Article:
Presentation on theme: "Teaching and Learning Literacy at Goodrich KS 1 Literacy Workshop."— Presentation transcript:
Teaching and Learning Literacy at Goodrich KS 1 Literacy Workshop
Aims Phonics overview – practical activities How to improve your child’s reading How to improve your child’s writing Expectations for Homework Questions
Teaching Phonics Taught daily across the phase following on from EYFS – Rose Report Approach is combination of analytic and synthetic phonics, systematic Jolly phonics jingles, Letters & sounds, Nelson Revisit Phases 2-4 and Focus on Phase 5 & 6 Link to learning across the curriculum Apply skills to reading and writing segmenting and blending Children’s progress is assessed and monitored
The Importance of Teaching phonics 44 sounds (phonemes) in the English language 44 sounds (phonemes) in the English language Represented by 26 letters in 140 combinations Represented by 26 letters in 140 combinations Aim to teach children to identify these phonemes and how they are commonly spelt Aim to teach children to identify these phonemes and how they are commonly spelt
Phase 1 Nursery/Reception Key Learning -Distinguish between foreground sound and background noise (general sound discrimination) Activities – listening moment, musical instruments, body percussion, rhythm & rhyme, voices foundation, alliteration, aural segmenting and blending
Phase 2 Nursery/ Reception Phonological awareness has developed from distinguishing between sounds, syllables – batman (2 claps) single phonemes single graphemes phonemes/grapheme correspondence satpin cvc words – cat, dog, jolly phonics, letters and sounds, playdough, using a mirror multisensory approach Key Learning – breaking the code Activities include – sound box, magnetic letters
Phase 2 phonemes/graphemes s,ssatp inmd gock eurck hbf,ffl,ll Look on youtube to find the jolly phonics jingles
Phase 3 Reception/ Year One Children know most of the single phonemes and are ready to learn digraphs Key Concept - Digraph – 2 letters but one sound ch/ sh/ th/ oo Introduced to trigraphs igh, air Extended to pollysylabic word - farmyard, starlight Activities – phoneme frame
Phase 4 Reception/ Year One When children start Phase Four of the Letters and Sounds phonics programme, they will know a grapheme for each of the 42 phonemes. They will be able to blend phonemes to read CVC (consonant-vowel-consonant) words and segment in order to spell them. Starts with words with 4 sounds/phonemes & graphemes went Key concept adjacent consonants trip ten –t pot spot progresses to mixing phase 3 and phase 4 – toast, paint Progresses to more complicated words ccvcc drift drench Activities - Obb & Bob
Examples of Words from Phase 4 from grip green flair clear speech stop glad fresh trail train smear spot twin steep cream swing thrill frog sniff tree clown droop step plum spear star spoon plan gran smell creep float
Examples of words from Phase 4 stand crust (north)* crunch driftwood crisp tramp graft* drench twisting trend grunt grant* trench printer trust crept blast* Grinch spend drift grasp* shrink
Phase 5 Extend digraphs knowledge of which graphemes represent which phonemes – oy, ay, ir, zh Key learning -Alternative spellings & pronunciations ai, ay, a-e ey, I, i-e ie, igh homophones & homographs The split digraph ( aka the magic Pin/ pine mad man mane) Alternative pronunciations ou out, shoulder, could, you homographs Phonics is a step up to word recognition which is the ultimate goal so that there is a focus on inference and deduction – reading for meaning Activities – split digraph using paper, snap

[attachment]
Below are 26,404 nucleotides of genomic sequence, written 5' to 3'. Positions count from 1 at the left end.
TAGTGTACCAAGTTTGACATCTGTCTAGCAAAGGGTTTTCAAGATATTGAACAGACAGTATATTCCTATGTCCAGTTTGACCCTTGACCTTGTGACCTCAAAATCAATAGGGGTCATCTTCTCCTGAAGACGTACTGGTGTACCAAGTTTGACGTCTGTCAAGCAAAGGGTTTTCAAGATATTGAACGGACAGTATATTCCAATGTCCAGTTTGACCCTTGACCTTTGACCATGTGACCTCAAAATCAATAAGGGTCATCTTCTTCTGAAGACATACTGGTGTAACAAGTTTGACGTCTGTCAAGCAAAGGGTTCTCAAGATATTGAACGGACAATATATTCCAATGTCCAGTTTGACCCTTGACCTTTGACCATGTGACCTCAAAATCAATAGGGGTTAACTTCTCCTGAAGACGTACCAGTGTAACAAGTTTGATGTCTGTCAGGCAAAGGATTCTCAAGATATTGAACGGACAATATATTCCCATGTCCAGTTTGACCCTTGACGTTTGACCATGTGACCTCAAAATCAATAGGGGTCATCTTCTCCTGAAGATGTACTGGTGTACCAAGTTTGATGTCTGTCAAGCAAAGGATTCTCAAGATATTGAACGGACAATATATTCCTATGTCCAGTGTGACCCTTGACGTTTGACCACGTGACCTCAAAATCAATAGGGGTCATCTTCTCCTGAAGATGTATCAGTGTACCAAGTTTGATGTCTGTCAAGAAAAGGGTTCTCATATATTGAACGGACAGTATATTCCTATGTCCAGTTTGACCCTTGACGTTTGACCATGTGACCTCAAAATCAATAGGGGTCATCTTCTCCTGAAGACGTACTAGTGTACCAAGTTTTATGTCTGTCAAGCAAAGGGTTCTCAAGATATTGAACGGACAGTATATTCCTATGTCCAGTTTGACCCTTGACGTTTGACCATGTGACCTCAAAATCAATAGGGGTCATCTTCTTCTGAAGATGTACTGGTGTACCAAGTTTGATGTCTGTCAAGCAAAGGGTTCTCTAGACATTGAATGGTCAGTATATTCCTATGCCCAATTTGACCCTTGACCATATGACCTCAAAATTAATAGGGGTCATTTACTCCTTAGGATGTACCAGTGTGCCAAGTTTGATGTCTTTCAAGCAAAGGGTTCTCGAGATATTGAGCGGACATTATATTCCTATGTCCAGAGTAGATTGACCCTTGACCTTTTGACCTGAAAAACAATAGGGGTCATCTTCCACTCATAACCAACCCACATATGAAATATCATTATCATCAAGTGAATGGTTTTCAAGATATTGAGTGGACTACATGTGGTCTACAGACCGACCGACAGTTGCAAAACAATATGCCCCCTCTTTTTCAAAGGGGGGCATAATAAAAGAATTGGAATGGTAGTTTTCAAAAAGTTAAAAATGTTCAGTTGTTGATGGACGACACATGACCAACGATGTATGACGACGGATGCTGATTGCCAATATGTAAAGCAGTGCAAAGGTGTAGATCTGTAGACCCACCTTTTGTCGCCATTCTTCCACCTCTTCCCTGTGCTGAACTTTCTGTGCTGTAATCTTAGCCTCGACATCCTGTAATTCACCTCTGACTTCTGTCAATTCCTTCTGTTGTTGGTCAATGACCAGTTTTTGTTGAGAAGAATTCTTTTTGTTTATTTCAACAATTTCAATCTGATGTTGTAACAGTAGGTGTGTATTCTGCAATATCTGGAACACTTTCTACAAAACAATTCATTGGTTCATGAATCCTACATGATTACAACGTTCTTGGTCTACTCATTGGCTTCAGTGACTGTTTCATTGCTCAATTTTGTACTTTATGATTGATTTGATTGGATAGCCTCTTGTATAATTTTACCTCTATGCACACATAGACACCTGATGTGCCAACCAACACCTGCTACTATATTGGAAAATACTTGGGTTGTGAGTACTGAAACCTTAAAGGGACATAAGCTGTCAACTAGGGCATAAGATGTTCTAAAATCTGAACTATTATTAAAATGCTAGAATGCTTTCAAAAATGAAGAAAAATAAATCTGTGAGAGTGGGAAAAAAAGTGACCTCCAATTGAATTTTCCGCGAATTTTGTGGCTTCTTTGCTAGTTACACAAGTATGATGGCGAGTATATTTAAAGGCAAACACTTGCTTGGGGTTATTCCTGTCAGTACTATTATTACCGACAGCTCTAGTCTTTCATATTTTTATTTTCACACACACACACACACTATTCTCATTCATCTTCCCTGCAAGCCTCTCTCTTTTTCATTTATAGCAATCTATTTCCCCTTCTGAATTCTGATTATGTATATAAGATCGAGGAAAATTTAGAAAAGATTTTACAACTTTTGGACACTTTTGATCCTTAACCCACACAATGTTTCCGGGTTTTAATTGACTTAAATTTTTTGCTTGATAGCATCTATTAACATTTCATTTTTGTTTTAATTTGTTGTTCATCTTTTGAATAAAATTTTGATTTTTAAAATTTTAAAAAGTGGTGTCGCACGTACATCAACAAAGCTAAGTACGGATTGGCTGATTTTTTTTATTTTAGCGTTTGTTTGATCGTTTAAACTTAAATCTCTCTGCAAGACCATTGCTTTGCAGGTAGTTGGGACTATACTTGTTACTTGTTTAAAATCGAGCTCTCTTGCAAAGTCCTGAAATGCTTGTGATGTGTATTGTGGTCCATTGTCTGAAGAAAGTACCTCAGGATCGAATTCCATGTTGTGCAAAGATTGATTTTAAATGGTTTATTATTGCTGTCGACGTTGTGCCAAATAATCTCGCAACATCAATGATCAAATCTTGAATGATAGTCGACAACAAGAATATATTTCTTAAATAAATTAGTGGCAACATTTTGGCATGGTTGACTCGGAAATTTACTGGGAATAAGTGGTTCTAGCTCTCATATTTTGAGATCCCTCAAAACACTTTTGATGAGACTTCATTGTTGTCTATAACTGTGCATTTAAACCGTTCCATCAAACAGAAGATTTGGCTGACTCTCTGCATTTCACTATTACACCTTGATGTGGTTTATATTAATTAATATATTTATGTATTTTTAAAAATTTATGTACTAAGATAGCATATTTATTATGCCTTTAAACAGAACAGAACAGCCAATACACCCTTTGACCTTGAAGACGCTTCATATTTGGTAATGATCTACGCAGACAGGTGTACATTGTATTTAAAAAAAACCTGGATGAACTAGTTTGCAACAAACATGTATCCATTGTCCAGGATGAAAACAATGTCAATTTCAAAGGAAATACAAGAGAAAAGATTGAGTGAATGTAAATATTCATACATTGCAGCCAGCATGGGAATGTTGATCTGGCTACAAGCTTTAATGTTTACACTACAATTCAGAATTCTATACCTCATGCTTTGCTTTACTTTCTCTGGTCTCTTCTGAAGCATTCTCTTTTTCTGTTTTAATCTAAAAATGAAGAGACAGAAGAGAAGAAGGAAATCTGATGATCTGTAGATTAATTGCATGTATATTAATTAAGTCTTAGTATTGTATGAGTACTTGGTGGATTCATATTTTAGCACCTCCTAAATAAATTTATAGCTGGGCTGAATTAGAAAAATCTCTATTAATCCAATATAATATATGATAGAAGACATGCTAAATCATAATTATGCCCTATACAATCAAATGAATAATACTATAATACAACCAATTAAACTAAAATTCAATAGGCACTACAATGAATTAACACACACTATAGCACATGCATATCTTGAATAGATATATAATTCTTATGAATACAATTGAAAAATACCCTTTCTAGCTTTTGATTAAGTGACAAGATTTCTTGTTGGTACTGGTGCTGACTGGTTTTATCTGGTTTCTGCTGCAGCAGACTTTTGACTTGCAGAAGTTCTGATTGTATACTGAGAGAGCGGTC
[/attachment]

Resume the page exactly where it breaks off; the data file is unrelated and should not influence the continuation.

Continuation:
Phase 5 digraphs ay day oy boy wh when a-e make ou out ir girl ph photo e-e these ie tie ue blue ew new i-e like ea eat aw saw oe toe au Paul o-e home u-e rule
Phase 5 alternative spellings Ay, eigh, a-e, ai, i-e, ie, ee, e-e ey I, ie, igh, y, Oa, ow, oe, o-e oo Ue, ew, oo, u-e Aw, au, or,
Phase 5 alternative pronunciations i fin, find ow cow, blow y yes, by, very o hot, cold ie tie, field ch chin, school, chef c cat, cent ea eat, bread ou out, shoulder, could, you g got, giant er farmer, her u but, put (south) a hat, what
Phase 6 Teaching simple past tense I looked including irregular and regular verbs lived went ( convert a text to present tense) Jumped / lived, haunted - phoneme frame What did you do yesterday? Key learning – understanding of tenses the rules for adding -ing, -ed, -er, -est, -ful, -ly and -y, plurals
Rules for Adding Plurals ■ -s and -es: added to nouns and verbs, as in cats, runs, bushes, catches; ■ -ed and -ing: added to verbs, as in hopped, hopping, hoped, hoping; ■ -ful: added to nouns, as in careful, painful, playful, restful, mouthful; ■ -er: added to verbs to denote the person doing the action and to adjectives to give the comparative form, as in runner, reader, writer, bigger, slower; ■ -est: added to adjectives, as in biggest, slowest, happiest, latest; ■ -ly: added to adjectives to form adverbs, as in sadly, happily, brightly, lately; ■ -ment: added to verbs to form nouns, as in payment, advertisement, development; ■ -ness: added to adjectives to form nouns, as in darkness, happiness, sadness; ■ -y: added to nouns to form adjectives, as in funny, smoky, sandy. The spelling of a suffix is always the same, except in the case of -s and -es.
Phase 6 Spelling Strategies Strategies Explanations 1. Syllables To learn my word I can listen to how many syllables there are so I can break it into smaller bits to remember (e.g. Sep-tem-ber, ba-by) 2. Base words To learn my word I can find its base word (e.g. Smiling – base smile +ing, e.g. women = wo + men) 3. Analogy To learn my word I can use words that I already know to help me (e.g. could: would, should) 4. Mnemonics To learn my word I can make up a sentence to help me remember it (e.g. could – O U Lucky Duck; people – people
Terminology TermMeaningExamples PhonemeThe smallest unit of sound that you can hear within a word. The word phoneme refers to the sound, NOT the letter(s) which represent the sound in writing. c/a/t = 3 phonemes th/e/n = 3 phonemes ch/air = 2 phonemes s/t/r/aigh/t = 5 phonemes ough/t = 2 phonemes GraphemeIs the letter.a, b, c, d … DigraphTwo letters (consonants or vowels) that go together to make one single phoneme then, chair, ship car, rain, Virginia Bridge / Phonics glossary / August 2000